Even the best-planned deliveries can run into problems.
While working for the Rumely Thresher Company at their St. Louis Branch, a Mr. D. A. Upham wrote the Rumely Company at Laporte, Indiana, asking information about a tractor and plow. Since the inquiry came from Mt. Carmel, Illinois, which was in St. Louis territory, it was sent there and then to Tom Adams, salesman for that block.
Mr. Adams called on Mr. Upham and sold him a Model B, 25-45 Oil Pull and an eight gang Oliver plow.
Mr. Upham's land lay across the Wabash River in Indiana, hence was in the Indianapolis branch territory. The manager at Indianapolis soon heard of the sale and claimed the credit for it should go to his branch instead of to St. Louis. Quite an argument ensued and when the tractor arrived at Mt. Carmel, I was sent to unload and deliver it. When I arrived I found the Indianapolis branch manager had sent their man to deliver the same outfit.
Their serviceman and I had no quarrel. We thought it was fine to have help in delivering the machinery.
We were soon unloaded and the plows knocked down were loaded on a wagon and we were on our way to the Wabash Ferry landing. The tractor was quite a load for the boat, but we got across without any trouble.
We quickly reached the ranch headquarters, had the plows set up and were on our way to the field where we were to start plowing. As we were crossing a low spot of land which had recently been cleared of trees, I noticed the ground trembling for quite a distance around the tractor. I knew we were on quicksand, so I headed the tractor in between two large stumps and shut it down. We hauled a load of plank and planked our way out. It was much easier to get out that way than to bury the tractor.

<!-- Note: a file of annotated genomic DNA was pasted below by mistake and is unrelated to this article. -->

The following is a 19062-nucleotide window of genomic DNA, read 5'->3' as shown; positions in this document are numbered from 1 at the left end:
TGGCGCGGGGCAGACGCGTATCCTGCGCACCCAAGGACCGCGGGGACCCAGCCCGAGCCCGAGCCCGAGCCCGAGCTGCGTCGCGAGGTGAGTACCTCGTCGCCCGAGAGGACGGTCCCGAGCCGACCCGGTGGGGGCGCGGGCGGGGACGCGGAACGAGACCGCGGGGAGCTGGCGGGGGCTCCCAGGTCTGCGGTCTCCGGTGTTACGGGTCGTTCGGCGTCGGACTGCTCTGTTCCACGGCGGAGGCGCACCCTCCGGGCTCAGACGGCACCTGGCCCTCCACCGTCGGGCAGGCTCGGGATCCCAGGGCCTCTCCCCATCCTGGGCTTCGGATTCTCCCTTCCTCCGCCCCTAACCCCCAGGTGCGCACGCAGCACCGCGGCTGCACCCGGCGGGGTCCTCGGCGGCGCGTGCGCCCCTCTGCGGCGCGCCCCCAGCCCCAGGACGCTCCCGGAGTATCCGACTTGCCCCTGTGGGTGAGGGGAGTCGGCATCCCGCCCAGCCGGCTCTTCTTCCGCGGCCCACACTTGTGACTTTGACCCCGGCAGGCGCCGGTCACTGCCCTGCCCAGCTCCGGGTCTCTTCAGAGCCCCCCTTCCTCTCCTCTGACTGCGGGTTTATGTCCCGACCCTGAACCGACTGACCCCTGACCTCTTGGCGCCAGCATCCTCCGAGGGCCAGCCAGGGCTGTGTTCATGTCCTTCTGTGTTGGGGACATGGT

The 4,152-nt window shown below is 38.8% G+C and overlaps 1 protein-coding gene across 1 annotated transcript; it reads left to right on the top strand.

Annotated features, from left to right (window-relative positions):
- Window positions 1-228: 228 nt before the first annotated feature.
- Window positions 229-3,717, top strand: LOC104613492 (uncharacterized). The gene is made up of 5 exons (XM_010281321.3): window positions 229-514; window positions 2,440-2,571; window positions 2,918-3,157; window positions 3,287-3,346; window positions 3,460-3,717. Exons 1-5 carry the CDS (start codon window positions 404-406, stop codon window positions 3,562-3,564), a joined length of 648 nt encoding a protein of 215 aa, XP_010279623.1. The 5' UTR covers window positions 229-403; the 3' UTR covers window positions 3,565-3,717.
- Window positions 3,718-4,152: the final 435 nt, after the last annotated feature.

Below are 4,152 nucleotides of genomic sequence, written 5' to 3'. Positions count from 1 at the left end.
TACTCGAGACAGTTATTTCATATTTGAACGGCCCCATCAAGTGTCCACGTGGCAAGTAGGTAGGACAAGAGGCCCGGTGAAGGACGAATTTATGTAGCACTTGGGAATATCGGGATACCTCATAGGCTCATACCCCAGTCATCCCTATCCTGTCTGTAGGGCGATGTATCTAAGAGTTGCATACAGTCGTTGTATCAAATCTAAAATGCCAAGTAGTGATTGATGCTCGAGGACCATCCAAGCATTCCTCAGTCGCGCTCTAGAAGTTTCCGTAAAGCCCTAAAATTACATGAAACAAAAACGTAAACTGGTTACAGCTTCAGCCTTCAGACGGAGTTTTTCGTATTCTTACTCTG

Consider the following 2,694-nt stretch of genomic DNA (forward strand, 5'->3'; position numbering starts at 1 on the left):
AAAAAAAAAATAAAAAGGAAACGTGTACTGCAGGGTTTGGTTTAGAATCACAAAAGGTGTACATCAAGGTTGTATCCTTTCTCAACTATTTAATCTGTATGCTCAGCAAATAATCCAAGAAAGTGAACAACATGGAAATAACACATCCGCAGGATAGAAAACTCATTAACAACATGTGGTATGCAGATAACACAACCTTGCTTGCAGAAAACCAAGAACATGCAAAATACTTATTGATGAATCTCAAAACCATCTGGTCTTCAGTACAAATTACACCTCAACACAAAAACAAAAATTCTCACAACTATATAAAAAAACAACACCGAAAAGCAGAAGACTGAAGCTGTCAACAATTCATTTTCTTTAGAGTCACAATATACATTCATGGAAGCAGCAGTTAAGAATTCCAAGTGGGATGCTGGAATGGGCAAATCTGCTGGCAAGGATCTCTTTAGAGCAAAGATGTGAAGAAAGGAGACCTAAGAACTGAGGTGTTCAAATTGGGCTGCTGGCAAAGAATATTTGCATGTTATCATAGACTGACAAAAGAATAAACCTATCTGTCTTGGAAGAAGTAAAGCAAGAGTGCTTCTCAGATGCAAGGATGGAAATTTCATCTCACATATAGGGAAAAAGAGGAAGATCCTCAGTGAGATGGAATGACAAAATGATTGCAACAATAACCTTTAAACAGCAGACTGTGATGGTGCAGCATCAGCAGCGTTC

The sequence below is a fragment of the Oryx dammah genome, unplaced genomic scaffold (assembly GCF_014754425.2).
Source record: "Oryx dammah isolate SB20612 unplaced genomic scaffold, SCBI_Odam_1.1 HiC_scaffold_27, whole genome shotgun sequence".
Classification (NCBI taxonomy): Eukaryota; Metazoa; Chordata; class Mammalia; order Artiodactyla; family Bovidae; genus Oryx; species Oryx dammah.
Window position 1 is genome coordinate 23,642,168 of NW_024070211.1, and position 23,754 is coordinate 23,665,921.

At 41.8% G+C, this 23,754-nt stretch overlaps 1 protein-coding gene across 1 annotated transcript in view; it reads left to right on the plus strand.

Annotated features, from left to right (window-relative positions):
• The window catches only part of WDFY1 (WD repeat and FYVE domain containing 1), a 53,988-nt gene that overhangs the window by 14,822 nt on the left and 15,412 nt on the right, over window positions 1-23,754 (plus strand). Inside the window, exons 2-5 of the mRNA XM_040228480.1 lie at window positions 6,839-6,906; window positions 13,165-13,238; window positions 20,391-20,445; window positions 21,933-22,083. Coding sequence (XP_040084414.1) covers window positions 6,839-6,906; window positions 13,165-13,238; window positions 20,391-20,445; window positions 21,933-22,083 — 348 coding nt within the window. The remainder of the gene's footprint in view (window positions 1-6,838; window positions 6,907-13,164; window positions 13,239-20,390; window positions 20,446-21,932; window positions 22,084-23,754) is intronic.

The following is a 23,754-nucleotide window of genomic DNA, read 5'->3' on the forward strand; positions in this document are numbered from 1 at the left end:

We stayed at the ranch headquarters with the other ranch help and were all in bed by ten o'clock. About ten-thirty, the foreman called me and said I was wanted on the telephone. It was the hotel man at Mt. Carmel who said there was a telegram for me. He read it and it was instructions for me to be at Laddonia, Missouri, the next day for a plowing demonstration.
I knew I'd have to be on my way if I wanted to make it to Laddonia in time, so I asked him to send a livery rig to the ferry landing and I would wait there for him. I was soon across the river. I knew the man wouldn't be there for some time, so with a grip in each hand, I started walking toward the main road. Progress was slow as it was all over flow land. The sand was deep and just a trail through the woods.
As I came around a bend in the trail, I found myself in a gypsy camp. They had moved in after we had gone through with the tractor. Their wagons were crowded in the brush on each side of the trail. They had a fire burning in the middle of the trail and a bulldog was lying by the fire. The gypsies moved back and I walked through between them and the fire. No one said a word. I suppose I was in no danger but the farther I got away from them the better I felt.
I soon came to the main road and waited for what seemed hours and no livery man came. I was getting cold and didn't like the idea of staying there all night. There was a nice home across the road and a telephone line leading to the house. I decided to awaken them and ask to use their phone. A path lead to the front door with a small gate at the entrance. I slammed the gate as I went through to give them warning that someone was coming. It was lucky that I did as a large dog came around the house and after me and showed no signs of being friendly. I slammed the gate in his face and went across the road. He kept his position by the gate just to be sure I stayed on my side of the road. After another long wait, the livery man finally came, apologized for being so late. By doing some fast driving with a team of horses, we arrived in Mt. Carmel in time for me to get a night train to St. Louis. Then a morning train out to Laddonia. I arrived about noon only to find that they had had a hard rain the night before and the demonstration had been postponed.